The 285 rooms, 44 halls and 6 hammams of the palace do give such European royal residences as the Palace of Versailles a run for its money, and makes for a fantastic visit.

As well as the incredible furniture, paintings and decor you can find on the inside, one of the main highlights of the palace is the largest chandelier in the world.

At 4.5 tonnes, this incredible crystal chandelier hangs in the Grand Ceremonial Hall and provides wonderful light as well as representing the classic and rich European design that the Ottomans desired. If you want to learn more about the history, consider taking a guided tour.

Outside the palace in the gardens, you can see the wonderful four-story neo-Baroque clock tower. The clock itself was made by renowned French clockmaker Jean-Paul Garnier, who famously assisted in providing every French railway station with a clock in the 19th century and has a whole room in the Louvre full of his mechanical masterpieces.

Dolmabahce Palace
Dolmabahce Palace

Ortaköy Mosque

A bit further along the riverside, 35 to 40 minutes walking or 15 minutes by bus from the Dolmabahçe palace, you reach the lovely coastal neighbourhood of Ortaköy.

I recommend walking if you’re able since you’ll want to work up a hunger by the time you reach Ortaköy as it’s famous for its jacket potatoes!

Known as Kumpir in Turkey, you’ll be offered an array of fillings, from olives, cheese and sweetcorn to sausages, Russian salad and pickled cabbage: you can – and should – ask for a bit of everything as it’s a delicious mix of flavours. However, if kumpir is too much for you, grab a tea or an ice cream and take in the views.

This area alongside the Ortaköy Mosque and seaside has beautiful tiled floors and stunning views with the 15 Temmuz Şehitler Bridge (15 July Martyrs Bridge) behind providing perfect photo opportunities.

Walk around the Ortaköy Mosque before going in, to appreciate the building in all its glory; the baroque mosque was built in the mid-nineteenth century with stunning white stone and large windows that reflect the nearby waters as well as let in a lot of daylight to brighten up the small space inside.

The ornate patterns on the inner walls and passages from the Quran are also joined by trompe d’oeils that were popular during the late Ottoman period and create a wonderful aesthetic that you shouldn’t miss out on while on a trip to Istanbul.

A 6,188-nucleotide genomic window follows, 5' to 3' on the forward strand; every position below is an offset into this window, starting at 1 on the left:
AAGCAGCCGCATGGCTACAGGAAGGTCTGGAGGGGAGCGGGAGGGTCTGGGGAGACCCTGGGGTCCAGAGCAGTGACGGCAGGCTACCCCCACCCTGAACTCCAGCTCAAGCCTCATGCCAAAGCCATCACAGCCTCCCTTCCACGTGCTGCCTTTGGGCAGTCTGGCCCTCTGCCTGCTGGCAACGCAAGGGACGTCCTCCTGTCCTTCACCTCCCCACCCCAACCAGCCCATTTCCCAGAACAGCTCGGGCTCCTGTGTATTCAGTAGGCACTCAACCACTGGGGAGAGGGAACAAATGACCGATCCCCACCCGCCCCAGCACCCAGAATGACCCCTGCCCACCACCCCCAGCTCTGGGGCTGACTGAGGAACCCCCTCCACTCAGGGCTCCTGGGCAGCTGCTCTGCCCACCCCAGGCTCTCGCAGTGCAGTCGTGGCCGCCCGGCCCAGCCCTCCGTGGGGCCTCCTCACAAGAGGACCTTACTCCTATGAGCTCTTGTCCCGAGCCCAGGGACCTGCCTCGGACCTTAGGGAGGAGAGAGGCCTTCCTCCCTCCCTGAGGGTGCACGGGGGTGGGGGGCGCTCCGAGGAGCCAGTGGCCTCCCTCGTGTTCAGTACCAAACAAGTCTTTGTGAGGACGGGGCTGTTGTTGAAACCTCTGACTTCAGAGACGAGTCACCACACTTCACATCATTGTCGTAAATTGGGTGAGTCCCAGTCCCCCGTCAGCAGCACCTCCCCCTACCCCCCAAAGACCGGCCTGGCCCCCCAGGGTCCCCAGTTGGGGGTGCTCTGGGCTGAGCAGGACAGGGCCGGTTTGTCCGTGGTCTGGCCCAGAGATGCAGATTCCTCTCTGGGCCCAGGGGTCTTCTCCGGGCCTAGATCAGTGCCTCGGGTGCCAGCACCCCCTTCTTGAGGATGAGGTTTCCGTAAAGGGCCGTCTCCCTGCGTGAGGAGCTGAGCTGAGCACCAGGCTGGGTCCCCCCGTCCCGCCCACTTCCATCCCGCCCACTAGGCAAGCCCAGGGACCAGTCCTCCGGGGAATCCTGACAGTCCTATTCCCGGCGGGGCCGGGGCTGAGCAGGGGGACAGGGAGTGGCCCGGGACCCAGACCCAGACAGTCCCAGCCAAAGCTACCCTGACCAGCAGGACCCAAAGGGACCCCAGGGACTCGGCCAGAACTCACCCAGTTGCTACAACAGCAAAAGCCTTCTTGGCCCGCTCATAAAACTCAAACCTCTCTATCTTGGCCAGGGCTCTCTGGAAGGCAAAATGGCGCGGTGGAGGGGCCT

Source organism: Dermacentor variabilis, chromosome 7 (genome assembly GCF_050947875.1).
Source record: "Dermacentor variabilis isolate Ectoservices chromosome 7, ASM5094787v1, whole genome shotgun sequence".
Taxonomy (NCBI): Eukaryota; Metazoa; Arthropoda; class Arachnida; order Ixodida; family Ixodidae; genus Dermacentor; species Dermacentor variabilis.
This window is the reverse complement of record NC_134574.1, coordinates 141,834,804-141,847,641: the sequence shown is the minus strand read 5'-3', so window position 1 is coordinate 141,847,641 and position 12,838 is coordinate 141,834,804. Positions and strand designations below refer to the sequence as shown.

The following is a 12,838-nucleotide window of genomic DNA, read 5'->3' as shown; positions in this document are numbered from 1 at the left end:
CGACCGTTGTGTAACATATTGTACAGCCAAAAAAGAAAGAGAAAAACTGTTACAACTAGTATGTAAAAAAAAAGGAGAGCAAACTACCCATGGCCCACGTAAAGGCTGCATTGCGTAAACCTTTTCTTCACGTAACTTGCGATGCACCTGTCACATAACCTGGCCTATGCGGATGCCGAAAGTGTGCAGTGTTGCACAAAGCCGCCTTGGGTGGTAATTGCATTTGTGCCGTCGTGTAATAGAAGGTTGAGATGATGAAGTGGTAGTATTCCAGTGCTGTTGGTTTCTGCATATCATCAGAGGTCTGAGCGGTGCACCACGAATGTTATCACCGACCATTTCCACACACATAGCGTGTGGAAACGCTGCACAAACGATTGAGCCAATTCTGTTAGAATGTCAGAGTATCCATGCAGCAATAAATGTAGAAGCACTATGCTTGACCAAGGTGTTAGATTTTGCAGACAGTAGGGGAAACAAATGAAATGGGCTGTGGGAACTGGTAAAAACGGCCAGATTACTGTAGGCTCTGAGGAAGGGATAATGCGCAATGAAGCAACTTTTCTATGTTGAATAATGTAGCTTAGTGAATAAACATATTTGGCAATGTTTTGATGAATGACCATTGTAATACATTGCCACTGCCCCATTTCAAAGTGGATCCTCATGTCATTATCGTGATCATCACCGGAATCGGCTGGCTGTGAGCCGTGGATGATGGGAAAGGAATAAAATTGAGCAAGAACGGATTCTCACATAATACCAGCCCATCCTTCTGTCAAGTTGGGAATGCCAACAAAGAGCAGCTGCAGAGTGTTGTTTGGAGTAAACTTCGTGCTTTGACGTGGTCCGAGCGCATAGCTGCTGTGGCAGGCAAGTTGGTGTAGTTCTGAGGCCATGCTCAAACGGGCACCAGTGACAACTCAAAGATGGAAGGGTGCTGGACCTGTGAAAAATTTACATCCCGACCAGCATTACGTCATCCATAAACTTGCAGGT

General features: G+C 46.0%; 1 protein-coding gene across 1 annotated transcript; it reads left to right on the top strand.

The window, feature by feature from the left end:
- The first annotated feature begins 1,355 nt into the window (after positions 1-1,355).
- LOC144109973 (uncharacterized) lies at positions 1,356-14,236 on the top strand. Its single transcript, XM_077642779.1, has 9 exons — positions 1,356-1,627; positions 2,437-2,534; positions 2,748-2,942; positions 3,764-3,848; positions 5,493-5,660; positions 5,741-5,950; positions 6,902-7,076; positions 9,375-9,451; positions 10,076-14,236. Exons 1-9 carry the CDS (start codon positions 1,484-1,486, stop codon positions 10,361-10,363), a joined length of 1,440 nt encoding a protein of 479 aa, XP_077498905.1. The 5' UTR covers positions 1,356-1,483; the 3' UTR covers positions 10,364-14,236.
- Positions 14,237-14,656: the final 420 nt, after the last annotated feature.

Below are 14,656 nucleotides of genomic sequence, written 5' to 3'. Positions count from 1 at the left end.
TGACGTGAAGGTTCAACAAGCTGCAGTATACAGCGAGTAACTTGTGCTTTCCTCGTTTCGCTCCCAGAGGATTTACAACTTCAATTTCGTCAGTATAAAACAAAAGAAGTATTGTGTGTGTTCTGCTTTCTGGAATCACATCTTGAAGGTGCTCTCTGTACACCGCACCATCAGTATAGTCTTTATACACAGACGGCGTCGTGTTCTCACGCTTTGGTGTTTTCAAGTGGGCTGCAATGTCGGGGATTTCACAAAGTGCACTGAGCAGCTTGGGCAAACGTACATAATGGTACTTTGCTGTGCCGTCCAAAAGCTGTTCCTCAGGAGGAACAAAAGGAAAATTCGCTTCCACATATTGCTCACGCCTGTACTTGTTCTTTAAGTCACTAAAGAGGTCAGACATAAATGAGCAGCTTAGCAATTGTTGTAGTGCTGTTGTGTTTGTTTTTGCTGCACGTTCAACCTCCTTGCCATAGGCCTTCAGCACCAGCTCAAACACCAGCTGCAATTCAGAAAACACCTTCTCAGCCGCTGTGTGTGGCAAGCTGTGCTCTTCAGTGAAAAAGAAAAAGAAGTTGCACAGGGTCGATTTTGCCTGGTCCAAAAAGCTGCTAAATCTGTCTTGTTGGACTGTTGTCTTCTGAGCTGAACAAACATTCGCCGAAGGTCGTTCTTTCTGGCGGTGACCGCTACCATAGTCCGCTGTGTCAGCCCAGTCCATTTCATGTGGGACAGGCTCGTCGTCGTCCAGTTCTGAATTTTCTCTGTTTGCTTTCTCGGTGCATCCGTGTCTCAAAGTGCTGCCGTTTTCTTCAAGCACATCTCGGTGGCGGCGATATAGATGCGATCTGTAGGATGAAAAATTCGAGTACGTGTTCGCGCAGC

Dinner – Balik and Raki

Since your third day in Istanbul is all about Turkish food, why not finish your evening with a great display of Turkish fish (balık) accompanied by their national drink Rakı?

Very popular on the western coast of Turkey, families and friends regularly gather for meals by the seaside to enjoy fresh fish and small plates of vegetable and yoghurt-based side dishes while drinking the aniseed-flavoured alcohol.

Choose your fish from the counter inside as well as your meze dishes and grab a table by the water as you watch the sunset on the Bosphorus.

Day 4 – Kadıköy

After three days of Istanbul’s long history on the European side, it’s time to travel to the Asian side and see the trendy neighbourhoods full of young, modern life.


Kadıköy is located on the eastern coast of Istanbul, easily reachable by metro or ferry to Üsküdar, and a great place to wander around for a whole day. Take the ferry for beautiful views of Istanbul from the water.

Full of cool cafes, shops and boutiques, you can grab a quick breakfast from a bakery and wander the colourful streets window shopping.

If you want a more organised tour of Kadıköy, you can join a street art walking tour, or simply amble around the streets in the Yeldeğirmeni district, keeping an eye out, as the area is full of twenty or more fantastic graffiti and enormous murals made by international artists, in all kinds of styles.

You can also find several beautiful mosques in the area, including the 16th-century Kadıköy Mosque with exquisite tiles and calligraphy, as well as the unique octagonal Caferağa Medrese Mosque.